While it may not be the first thing that comes to mind when we think about epidemics like Zika and HIV/AIDS, there is a strong relationship between infectious disease and violence against women. This relationship goes in two directions: epidemics tend to cause an increase in violence against women, and gender based violence tends to facilitate the spread of infectious disease.
The current Zika epidemic is strongly linked to violence against women. Much is still unknown about how to prevent and treat Zika and the congenital birth defects it causes. (See Short Answers to Hard Questions About Zika Virus for more information about this virus.) In the face of this uncertainty a number of Latin American governments have advised women to avoid becoming pregnant. This epidemic disproportionately affects poor and minority communities in Latin America where women are faced with rampant gender based violence. Recommendations by their governments to avoid pregnancy indicate a fundamental misunderstanding of how violence against women undermines women’s ability to control their own reproductive lives.
To those of us who live in a world where contraceptives are available and where most women have the right and the ability to choose when and with whom they conceive, the recommendation to postpone conception may seem like common sense. However, as UN High Commissioner for Human Rights Zeid Ra’ad Al Hussein has said; “Clearly, managing the spread of Zika is a major challenge to the governments in Latin America, however, the advice of some governments to women to delay getting pregnant, ignores the reality that many women and girls simply cannot exercise control over whether or when or under what circumstances they become pregnant, especially in an environment where sexual violence is so common.”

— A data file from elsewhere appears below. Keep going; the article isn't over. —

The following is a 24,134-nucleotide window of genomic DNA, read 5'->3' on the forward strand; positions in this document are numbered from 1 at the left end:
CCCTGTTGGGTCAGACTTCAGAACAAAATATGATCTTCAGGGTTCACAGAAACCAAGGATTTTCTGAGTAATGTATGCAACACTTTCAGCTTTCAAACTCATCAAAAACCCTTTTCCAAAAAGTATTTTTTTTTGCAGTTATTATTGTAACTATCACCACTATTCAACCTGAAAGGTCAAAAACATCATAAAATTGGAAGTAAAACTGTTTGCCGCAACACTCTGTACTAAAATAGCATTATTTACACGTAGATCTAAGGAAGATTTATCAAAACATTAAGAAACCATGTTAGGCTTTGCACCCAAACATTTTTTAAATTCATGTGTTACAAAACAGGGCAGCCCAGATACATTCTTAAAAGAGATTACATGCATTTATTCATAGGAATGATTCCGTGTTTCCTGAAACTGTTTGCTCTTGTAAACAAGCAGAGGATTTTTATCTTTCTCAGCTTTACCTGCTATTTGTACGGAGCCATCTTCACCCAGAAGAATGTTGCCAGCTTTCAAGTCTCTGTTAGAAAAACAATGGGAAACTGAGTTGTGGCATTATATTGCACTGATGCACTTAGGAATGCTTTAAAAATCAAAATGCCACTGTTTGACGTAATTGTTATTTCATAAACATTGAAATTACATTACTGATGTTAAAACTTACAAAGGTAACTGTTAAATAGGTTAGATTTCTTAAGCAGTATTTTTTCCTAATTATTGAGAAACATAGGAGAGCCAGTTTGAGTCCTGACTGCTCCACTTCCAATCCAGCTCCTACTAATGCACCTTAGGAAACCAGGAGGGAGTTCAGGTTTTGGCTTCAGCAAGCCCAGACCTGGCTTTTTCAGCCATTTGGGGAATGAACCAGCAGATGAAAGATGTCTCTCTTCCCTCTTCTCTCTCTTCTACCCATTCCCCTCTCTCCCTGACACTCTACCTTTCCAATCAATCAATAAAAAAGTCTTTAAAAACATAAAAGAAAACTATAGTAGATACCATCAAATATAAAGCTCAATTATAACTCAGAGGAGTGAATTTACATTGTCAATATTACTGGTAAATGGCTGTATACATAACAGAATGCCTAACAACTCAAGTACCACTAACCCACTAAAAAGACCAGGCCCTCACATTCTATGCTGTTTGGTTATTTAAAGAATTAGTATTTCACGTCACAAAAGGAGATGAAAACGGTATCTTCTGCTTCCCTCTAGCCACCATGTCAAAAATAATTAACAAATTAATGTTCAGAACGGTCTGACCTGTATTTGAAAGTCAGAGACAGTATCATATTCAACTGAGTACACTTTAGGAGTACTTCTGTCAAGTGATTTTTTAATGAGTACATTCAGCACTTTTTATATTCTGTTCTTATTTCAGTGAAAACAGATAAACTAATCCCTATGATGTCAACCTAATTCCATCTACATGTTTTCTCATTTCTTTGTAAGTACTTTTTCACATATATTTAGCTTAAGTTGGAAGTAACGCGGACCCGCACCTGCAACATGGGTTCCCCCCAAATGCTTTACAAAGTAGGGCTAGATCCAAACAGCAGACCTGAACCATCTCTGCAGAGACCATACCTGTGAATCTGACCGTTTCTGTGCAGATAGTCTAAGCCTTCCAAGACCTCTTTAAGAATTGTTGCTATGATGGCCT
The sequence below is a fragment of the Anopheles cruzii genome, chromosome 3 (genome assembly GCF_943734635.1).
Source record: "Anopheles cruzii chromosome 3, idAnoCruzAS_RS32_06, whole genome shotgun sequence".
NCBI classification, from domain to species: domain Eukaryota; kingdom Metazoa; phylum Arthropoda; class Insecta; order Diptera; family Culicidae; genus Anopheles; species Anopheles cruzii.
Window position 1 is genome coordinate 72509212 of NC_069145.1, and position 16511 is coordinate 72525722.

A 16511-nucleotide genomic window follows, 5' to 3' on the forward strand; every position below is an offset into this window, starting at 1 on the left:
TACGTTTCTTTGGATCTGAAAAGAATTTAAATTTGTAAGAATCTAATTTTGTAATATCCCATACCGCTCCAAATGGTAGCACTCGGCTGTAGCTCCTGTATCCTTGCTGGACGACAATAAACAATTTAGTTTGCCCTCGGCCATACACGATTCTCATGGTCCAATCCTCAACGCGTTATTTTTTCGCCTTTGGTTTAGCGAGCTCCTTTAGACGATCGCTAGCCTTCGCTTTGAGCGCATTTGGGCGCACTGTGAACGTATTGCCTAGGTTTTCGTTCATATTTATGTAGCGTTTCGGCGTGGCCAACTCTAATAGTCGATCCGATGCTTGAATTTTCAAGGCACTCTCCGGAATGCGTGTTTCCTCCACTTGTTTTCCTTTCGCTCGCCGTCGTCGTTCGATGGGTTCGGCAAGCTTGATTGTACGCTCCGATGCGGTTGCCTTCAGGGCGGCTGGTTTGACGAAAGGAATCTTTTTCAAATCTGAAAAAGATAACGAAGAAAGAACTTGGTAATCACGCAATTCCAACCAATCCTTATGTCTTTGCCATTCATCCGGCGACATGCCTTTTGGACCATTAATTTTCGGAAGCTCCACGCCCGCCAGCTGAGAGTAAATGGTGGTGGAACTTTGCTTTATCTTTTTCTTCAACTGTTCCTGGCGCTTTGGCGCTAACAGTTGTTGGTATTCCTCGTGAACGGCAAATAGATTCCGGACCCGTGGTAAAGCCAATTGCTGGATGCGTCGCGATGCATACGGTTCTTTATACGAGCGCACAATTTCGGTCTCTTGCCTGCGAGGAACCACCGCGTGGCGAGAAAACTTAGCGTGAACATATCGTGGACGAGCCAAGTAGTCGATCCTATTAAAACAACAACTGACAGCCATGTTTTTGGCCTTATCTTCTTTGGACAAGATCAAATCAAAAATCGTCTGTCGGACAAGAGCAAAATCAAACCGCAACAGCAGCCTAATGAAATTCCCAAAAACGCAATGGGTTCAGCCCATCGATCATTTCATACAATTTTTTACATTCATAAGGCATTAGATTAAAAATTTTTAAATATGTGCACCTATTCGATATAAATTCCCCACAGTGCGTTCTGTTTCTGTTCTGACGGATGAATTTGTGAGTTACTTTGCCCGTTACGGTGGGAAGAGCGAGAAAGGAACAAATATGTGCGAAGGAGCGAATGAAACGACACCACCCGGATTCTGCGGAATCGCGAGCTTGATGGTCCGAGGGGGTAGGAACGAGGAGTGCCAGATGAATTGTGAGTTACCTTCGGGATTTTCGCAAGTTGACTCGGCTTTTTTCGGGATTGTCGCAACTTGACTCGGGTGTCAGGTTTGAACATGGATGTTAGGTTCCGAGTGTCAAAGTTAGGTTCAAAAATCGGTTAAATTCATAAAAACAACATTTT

In El Salvador where public officials have called on women to avoid pregnancy, conditions are similar to those in many other countries affected by Zika. These public officials ignore the fact that 31 percent of all pregnancies in El Salvador occur among girls between the ages of 10 and 19. Many of these young girls are in relationships with substantially older men, making it difficult if not impossible for these young women to control their sexual activity and use of contraception. The reality of their lives removes any possibility of avoiding pregnancy and the risk of carrying an infant with serious birth defects caused by Zika.
Ongoing gang violence makes El Salvador one of the most dangerous countries in the world. Rape and sexual assault are commonly perpetrated by both the gangs and security forces. Between January and August 2015, 1,123 cases of sexual violence were reported to the National Civilian Police of El Salvador. This number represents a vast underreporting as many women fear and mistrust the authorities, who are often implicated in the violence. The rights of these women are not only violated by the men who assault them. They are violated again by the government which places the burden of curbing the effects of Zika on the shoulders of women who are least able to control its spread. The government asks women who are often the victims of sexual violence to assume reasonability for a huge public health threat. Instead of making unreasonable demands on women and girls to avoid pregnancy, governments can effectively fight Zika only by addressing sexual violence and ensuring that women and girls have access to safe and reliable reproductive health services.